The First World War and its consequences interrupted field research for more than a decade. Following the resumption of excavation activities in 1926, attention was intensified on two issues, on the one hand the Bath-Gymnasium complexes, and on the other the Christian monuments such as the St. Mary’s Church, the Basilica of St. John, and the Cemetery of the Seven Sleepers. Once again the political destabilization of Europe, the Second World War, provoked by the National Socialist regime, and its consequences interrupted archaeological activity for a long time. It was to take 19 years until excavations at Ephesos could be resumed. The excavation campaigns, which took place annually after 1956, were carried out with a great effort of men and machines. In this context over the next decades entire city regions were brought to light, and the rubble which was uncovered was transported away by a light railway. »To free the city from rubble and to display its splendid, Imperial appearance« were the goals of the former director of excavations Franz Miltner. The excavation of Ephesos, in particular under excavation director Hermann Vetters, increasingly developed into a large-scale enterprise, while the intensive excavation activities also raised immediate questions concerning the conservation of monuments brought to light in this manner. Shortly after the discovery of Terrace House 2 it was already clear that the painting and mosaic decoration should be left in situ and not transferred to a museum. Nevertheless, it took more than 30 years before an adequate protective structure was erected and the ruins were made accessible to the public; these events occurred under the leadership of Friedrich Krinzinger. Even before the erection of the protective structure over Terrace House 2, an attempt was made via various anastylosis projects to present the preserved monuments in an adequate fashion. In this context should be mentioned the Nymphaeum Traiani, the Memmius Monument, and naturally the reconstructed façade of the Library of Celsus. With the increasing number of tourists to Turkey, the frequency of visitors to Ephesos also sharply escalated. The area of the ruins developed into one of the most highly frequented achaeological sites, due not only to the excellent state of preservation but also to the visitor-friendly presentation of the monuments. Mass tourism is also, however, a great challenge for archaeology: today, an average of 1.5 million tourists visit the ruins every year; 90,000 of them find their way to Terrace House 2. The high number of visitors uses the ruins, makes Ephesos well-known and leads to a great acceptance of the scientific undertaking in the public domain. The visitors, however, place a great strain on the ruins as well, and it is a balancing act to unite goal-oriented research, public relations, and touristic marketing without neglecting one of the sometimes competing components.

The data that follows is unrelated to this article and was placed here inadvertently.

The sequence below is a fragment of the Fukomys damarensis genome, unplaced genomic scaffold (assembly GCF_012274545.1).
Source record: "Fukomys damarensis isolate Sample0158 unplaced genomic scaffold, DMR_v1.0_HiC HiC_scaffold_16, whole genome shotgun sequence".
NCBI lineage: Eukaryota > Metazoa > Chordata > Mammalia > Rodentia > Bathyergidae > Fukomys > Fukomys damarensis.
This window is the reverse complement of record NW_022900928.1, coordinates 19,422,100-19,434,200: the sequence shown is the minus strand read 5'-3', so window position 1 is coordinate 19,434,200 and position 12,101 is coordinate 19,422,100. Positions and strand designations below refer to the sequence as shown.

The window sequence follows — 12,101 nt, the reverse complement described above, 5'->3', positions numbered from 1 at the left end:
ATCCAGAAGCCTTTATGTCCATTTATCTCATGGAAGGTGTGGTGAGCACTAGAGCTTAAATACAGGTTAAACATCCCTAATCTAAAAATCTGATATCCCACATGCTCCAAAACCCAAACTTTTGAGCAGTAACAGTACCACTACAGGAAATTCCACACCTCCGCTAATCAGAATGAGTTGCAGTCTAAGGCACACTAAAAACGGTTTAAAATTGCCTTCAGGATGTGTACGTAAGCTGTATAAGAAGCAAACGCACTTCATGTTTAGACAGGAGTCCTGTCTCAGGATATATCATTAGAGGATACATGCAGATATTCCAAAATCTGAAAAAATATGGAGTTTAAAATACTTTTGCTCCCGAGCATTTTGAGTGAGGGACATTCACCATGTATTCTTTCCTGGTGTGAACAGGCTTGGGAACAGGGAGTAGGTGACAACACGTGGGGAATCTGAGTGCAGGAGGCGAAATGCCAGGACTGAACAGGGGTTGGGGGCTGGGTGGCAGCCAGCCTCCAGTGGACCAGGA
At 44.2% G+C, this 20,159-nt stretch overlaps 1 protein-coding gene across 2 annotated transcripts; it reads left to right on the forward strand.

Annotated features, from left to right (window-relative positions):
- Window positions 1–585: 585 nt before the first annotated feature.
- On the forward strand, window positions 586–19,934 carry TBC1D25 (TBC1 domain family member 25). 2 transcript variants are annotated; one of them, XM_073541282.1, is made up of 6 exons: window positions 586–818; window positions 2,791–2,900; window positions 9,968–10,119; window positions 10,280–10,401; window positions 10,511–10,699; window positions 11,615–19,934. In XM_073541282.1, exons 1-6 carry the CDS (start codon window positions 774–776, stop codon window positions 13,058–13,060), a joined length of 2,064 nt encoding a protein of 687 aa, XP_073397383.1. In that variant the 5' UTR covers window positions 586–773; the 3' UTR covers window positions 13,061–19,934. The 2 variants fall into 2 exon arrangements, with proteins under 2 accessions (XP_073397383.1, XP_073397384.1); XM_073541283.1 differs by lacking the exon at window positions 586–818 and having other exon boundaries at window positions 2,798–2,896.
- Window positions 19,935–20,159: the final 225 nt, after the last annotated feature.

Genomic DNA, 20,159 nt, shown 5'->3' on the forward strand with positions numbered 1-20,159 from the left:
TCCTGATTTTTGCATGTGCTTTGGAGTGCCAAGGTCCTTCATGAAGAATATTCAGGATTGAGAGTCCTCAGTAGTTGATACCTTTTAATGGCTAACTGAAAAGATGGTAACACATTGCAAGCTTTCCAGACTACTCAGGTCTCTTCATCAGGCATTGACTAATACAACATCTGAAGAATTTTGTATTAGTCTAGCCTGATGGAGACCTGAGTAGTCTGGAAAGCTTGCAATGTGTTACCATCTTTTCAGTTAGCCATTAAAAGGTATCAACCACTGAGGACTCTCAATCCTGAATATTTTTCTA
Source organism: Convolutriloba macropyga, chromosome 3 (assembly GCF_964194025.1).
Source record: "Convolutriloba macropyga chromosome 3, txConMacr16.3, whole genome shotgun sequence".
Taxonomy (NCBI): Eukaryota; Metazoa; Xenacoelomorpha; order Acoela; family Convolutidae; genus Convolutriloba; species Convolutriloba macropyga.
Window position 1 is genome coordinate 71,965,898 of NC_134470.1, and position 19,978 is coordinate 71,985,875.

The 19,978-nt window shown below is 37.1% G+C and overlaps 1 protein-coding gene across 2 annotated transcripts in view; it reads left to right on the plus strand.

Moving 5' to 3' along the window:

While the focus in the 1980s lay on extensive excavation work, above all at the Artemision and in Terrace House 2, so during the course of the 1990s the concentration shifted in the direction of processing the results and the publication activities associated with this. In the field research today, the most up-to-date and in part non-destructive methods such as surveys and geophysical prospecting are deployed, and only targeted and generally small-scale excavations are carried out. Precisely a long-term project such as Ephesos offers the possibility, at one of the most important sites of the Mediterranean region, to conduct fundamental archaeological research and methodological development: the object of research is a city area and its environs, a city which was continuously inhabited from the Bronze Age to the Middle Ages, mostly as the leading community in the region. The permanent excavation team also includes, in addition to archaeologists, an extensive cooperation of scientists from complementary disciplines. The protection of the monuments and the monitoring of the inventory of antiquities constitute increasingly important aspects of the undertaking. Approximately 180 specialists and 60–80 workers per year make Ephesos today into a large-scale archaeological enterprise. The excavations are carried out by the Austrian Archaeological Association with the involvement of national and international research facilities and on the basis of an annually renewable permit by the Department of Antiquities of the Republic of Turkey.